If the Euribor rose from the current 3.20% to 4%, a million and a half families would not be able to buy a home of more than 170,000 euros
The payment of a mortgage must not represent more than 35% of the household income for the bank to grant a mortgage
The rise in interest rates and its correlation with the euryborthe reference index of the variable mortgages, makes it difficult, obviously, to access housing, especially for those with a lower income. With the ‘free money’ stage over, at least for the next few years, Spaniards must face the purchase of a house in a more unfavorable situation than just a year ago.
This unequally affects people based on their household income criteria. Because? In the first place, because, on many occasions, the purchase of a new home supposes a replacement of the previous one. This means that the old one is sold to pay for the new one, with or without a separate mortgage. However, those who do not own a property have to achieve a minimum saving of 25% or 30% of the acquisition cost to satisfy bank and tax requirements. Similarly, those with higher wages can bear a larger mortgage, while lower incomes cannot.
With the Euribor at levels above 3%, from which it has not fallen since December last year, reaching around 3.7%, 38% of Spanish families, more than seven million, cannot buy a second-hand home with a price higher than 170,000 euros because the bank is not going to lend them the money. The financial institution will not grant the mortgage if the family has to invest more than 35% of their monthly income in paying the debt; according to data collected by Enrique Martín Barragán, IEB professor and former director of JLL and Sareb, which have been compiled by Javier Sánchez, CTO of the Spanish developer Aedas Homes, in the newsletter ‘Unreal Estate’.
What will happen if the Euribor rises?
According to data from the National Institute of Statistics (INE), updated in 2020, the number of households in Spain exceeds 18.75 million. In the worst case scenario, in which the Euribor reaches 6%, levels not reached throughout the 21st century, although previously, 61% of households could not acquire a typical second-hand apartment for 170,000 euros because the Annual income necessary for this is 35,000 euros. This worsens with a floor of 250,000 euros, where 85% are excluded from the market because an income of more than 51,300 euros is needed year.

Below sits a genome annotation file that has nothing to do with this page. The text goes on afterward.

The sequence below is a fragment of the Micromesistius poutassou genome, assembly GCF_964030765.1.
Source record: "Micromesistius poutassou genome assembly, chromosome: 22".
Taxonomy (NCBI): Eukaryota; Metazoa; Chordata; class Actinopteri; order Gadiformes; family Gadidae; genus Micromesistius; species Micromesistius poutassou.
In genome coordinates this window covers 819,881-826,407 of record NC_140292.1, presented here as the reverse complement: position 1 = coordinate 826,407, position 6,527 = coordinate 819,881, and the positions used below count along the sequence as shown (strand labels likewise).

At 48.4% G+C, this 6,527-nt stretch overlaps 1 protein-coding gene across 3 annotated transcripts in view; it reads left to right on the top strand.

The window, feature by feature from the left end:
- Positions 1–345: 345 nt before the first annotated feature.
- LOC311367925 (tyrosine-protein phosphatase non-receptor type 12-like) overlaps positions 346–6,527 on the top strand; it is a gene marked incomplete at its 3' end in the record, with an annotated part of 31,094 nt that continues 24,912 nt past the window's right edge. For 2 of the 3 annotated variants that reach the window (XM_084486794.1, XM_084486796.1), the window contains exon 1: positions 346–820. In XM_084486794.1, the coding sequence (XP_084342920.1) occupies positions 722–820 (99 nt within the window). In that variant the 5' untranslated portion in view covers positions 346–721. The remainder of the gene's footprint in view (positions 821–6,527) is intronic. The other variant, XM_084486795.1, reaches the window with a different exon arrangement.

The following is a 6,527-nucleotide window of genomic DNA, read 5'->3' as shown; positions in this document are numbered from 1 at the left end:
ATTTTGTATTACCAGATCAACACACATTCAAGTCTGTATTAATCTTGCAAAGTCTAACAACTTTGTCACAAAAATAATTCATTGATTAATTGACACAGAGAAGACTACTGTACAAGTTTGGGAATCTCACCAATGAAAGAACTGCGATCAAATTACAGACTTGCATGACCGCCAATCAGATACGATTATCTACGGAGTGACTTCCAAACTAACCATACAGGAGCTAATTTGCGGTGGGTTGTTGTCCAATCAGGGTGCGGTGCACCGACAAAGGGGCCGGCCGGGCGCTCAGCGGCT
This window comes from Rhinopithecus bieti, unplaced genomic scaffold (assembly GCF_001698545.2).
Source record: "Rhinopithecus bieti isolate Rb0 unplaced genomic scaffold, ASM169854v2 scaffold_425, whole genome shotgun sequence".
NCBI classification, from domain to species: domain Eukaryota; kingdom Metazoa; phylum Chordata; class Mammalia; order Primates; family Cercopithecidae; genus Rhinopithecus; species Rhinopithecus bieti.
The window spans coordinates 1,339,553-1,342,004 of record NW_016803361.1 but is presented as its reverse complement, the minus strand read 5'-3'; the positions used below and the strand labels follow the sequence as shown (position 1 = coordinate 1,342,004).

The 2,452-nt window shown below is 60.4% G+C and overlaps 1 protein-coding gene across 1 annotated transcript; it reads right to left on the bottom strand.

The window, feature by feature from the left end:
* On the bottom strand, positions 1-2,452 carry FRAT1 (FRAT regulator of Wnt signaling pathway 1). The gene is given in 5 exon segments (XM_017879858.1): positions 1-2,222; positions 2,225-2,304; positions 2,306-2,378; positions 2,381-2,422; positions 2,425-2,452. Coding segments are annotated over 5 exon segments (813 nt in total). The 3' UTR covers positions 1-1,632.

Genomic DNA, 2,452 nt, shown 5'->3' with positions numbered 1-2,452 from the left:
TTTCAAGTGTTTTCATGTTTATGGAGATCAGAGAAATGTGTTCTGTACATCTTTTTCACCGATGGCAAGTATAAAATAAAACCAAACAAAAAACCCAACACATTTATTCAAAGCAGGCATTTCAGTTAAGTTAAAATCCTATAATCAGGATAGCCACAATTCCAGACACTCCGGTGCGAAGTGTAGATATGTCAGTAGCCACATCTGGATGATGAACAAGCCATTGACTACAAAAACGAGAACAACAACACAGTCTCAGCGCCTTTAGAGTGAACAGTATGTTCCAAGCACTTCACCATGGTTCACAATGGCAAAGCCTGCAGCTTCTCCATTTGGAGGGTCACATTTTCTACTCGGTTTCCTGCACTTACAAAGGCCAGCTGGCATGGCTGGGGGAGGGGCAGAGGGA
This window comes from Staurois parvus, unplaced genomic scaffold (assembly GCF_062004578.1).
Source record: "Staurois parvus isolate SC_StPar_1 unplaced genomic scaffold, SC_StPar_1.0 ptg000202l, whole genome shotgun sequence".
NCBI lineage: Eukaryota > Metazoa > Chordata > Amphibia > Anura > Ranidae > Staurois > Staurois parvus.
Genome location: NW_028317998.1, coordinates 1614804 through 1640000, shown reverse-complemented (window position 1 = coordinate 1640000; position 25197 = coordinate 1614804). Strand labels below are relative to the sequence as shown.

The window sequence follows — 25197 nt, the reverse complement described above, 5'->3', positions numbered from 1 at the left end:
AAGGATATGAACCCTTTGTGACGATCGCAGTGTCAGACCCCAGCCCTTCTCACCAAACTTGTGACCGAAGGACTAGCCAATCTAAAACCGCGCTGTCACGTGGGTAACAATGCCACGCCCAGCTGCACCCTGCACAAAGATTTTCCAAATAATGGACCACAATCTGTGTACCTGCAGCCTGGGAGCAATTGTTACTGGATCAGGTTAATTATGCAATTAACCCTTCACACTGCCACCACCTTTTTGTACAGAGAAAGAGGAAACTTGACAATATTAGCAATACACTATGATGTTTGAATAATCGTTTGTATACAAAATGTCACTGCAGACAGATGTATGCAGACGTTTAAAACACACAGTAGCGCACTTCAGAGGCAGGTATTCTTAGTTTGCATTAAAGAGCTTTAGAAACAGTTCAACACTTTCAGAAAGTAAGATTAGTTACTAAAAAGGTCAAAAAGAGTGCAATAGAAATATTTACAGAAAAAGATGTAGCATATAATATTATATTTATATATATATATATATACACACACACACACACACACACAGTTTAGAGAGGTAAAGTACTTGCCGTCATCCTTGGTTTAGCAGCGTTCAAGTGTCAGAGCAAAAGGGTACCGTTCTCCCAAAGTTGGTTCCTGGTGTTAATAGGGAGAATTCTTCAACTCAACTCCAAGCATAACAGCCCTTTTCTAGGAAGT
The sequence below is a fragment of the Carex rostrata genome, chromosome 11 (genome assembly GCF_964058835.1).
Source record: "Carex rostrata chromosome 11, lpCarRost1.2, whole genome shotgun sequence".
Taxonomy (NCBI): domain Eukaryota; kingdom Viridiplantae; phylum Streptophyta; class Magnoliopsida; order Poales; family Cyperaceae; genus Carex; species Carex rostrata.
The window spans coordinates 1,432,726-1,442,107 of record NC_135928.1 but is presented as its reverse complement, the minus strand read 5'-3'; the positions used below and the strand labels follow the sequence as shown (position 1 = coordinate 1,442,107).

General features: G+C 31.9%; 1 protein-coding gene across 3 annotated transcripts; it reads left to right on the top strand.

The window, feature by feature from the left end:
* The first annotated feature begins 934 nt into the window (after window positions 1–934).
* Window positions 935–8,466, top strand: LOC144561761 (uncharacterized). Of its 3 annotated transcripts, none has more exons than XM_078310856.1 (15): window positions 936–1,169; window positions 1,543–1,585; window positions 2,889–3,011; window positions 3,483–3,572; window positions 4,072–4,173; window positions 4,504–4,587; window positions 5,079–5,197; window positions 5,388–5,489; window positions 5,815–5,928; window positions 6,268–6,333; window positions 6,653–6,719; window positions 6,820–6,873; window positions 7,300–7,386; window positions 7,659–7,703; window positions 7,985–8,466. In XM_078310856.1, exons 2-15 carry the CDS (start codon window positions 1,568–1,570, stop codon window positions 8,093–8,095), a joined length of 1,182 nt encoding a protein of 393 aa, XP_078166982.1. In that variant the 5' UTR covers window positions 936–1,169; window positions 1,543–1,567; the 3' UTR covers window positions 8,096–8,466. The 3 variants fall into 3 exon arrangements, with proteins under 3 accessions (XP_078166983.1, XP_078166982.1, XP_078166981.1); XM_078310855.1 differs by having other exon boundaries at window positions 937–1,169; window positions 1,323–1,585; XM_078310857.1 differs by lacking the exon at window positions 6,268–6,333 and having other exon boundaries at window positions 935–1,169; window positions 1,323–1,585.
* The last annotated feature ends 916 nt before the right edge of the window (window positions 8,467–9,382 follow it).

In more reasonable scenarios, in which the Euribor goes from 3% to 4%, at least 1.5 million households would no longer be able to acquire a second-hand home of 170,000 euros, like the one mentioned above. In the case of new construction, based on the average income of the INE, 6.75 million households could access 3%, which would only be 5.25 million at 4%. This implies that Spanish families without access to a house of 250,000 euros would go from 64% to 72%.
The forecasts of financial institutions such as ING already point to what to see the interbank loan rate above 4% may be a reality before the end of the year, as long as the European Central Bank does not stop interest rate rises. During the last weeks it has been around 3.7%, although it has corrected close to half a percentage point after the rescue of Silicon Valley Bank in the United States and the purchase of UBS to save Credit Suisse.
What home can be bought by paying a mortgage of 1,000 euros per month?
The rise in the cost of loans directly influences the purchasing power that families have. This can be clearly seen with a graph that exemplifies how much a person could pay for a home, taking into account that the monthly mortgage payment is 1,000 euros, the duration of the loan is 30 years and the variable Euribor +0.5% rate. . With these characteristics, the bank obliges you to receive a net monthly income of more than 2,850 euros so that the part of salary that is destined to satisfy the debt does not exceed 35%.
In 2020 and 2021, with that mortgage payment of 1,000 euros per month, a family could acquire a property above 425,000 euros or even close to 450,000. Now, in 2022, with the Euribor above 3%, this purchasing power has been drastically reduced. With a monthly payment of 1,000 euros, an individual who requests a loan could only do so for a house of around 267,000 euros. As can be seen in the graph, the drop in purchasing power is greater than that registered during the last throes of the real estate bubble.
These data are taking into account that the buyer only contributes 20% down payment to purchase the home. If it is a replacement, in which an individual sells his property to buy a larger one, the requested leverage may be lower and, with this, he will have more buying power.
Maximum Effort Ratio
This situation, not at all positive for the access to the purchase of a house by the less wealthy classes, joins another problem, the effort rate of households is at its highest in the last decade. According to one of the latest reports prepared by CaixaBank, families already allocate 38% of their income to pay their mortgages. This is mainly due to the increase in the cost of installments due to the rise in interest rates and the Euribor, affecting only variable rate loans.
The Bank of Spain recommends that the effort ratio not exceed 35%, avoiding situations such as those of the real estate bubble, where levels of 50% were exceeded. After the puncture, families and companies gradually deleveraged until they reached more reasonable levels. CaixaBank estimates that this indicator could fall slightly at the end of the year, as long as house prices are contained or register slight falls.